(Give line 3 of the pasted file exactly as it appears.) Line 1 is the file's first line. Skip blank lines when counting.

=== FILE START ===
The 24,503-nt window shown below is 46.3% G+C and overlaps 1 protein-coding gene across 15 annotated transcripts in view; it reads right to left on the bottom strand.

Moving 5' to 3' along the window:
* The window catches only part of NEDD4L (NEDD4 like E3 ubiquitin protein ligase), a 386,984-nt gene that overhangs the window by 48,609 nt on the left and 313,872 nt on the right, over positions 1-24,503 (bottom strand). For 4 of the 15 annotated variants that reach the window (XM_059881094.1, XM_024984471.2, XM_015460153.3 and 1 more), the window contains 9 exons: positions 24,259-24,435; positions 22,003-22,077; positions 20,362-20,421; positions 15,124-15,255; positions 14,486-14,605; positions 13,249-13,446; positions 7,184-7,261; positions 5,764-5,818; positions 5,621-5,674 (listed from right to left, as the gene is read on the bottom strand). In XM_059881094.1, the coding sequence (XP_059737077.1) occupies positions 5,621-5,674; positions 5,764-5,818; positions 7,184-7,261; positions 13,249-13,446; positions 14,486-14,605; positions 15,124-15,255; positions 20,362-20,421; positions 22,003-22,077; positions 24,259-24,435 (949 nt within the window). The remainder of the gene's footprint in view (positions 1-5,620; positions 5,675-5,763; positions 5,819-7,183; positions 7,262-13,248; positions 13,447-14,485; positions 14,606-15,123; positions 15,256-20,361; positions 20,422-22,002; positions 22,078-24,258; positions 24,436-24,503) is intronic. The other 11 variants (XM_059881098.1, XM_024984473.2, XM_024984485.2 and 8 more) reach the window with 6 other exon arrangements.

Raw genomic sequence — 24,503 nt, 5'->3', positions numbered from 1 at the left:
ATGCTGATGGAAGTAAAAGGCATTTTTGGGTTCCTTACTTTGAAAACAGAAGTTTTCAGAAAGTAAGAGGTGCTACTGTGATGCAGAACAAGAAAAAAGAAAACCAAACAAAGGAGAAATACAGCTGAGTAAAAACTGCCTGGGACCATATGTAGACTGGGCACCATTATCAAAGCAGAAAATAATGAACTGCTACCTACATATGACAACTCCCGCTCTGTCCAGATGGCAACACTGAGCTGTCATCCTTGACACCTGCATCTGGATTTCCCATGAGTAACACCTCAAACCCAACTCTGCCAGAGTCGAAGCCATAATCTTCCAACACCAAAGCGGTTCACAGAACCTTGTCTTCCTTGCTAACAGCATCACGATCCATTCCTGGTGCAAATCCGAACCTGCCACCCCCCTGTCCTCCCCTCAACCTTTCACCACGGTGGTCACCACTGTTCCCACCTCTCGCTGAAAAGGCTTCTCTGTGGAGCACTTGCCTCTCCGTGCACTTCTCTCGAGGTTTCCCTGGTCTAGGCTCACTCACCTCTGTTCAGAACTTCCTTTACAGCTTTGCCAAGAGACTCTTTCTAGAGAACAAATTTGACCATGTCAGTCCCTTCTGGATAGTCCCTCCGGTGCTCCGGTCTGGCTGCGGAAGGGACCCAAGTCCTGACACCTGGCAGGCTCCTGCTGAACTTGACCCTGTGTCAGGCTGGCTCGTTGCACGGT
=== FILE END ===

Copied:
* The window catches only part of NEDD4L (NEDD4 like E3 ubiquitin protein ligase), a 386,984-nt gene that overhangs the window by 48,609 nt on the left and 313,872 nt on the right, over positions 1-24,503 (bottom strand). For 4 of the 15 annotated variants that reach the window (XM_059881094.1, XM_024984471.2, XM_015460153.3 and 1 more), the window contains 9 exons: positions 24,259-24,435; positions 22,003-22,077; positions 20,362-20,421; positions 15,124-15,255; positions 14,486-14,605; positions 13,249-13,446; positions 7,184-7,261; positions 5,764-5,818; positions 5,621-5,674 (listed from right to left, as the gene is read on the bottom strand). In XM_059881094.1, the coding sequence (XP_059737077.1) occupies positions 5,621-5,674; positions 5,764-5,818; positions 7,184-7,261; positions 13,249-13,446; positions 14,486-14,605; positions 15,124-15,255; positions 20,362-20,421; positions 22,003-22,077; positions 24,259-24,435 (949 nt within the window). The remainder of the gene's footprint in view (positions 1-5,620; positions 5,675-5,763; positions 5,819-7,183; positions 7,262-13,248; positions 13,447-14,485; positions 14,606-15,123; positions 15,256-20,361; positions 20,422-22,002; positions 22,078-24,258; positions 24,436-24,503) is intronic. The other 11 variants (XM_059881098.1, XM_024984473.2, XM_024984485.2 and 8 more) reach the window with 6 other exon arrangements.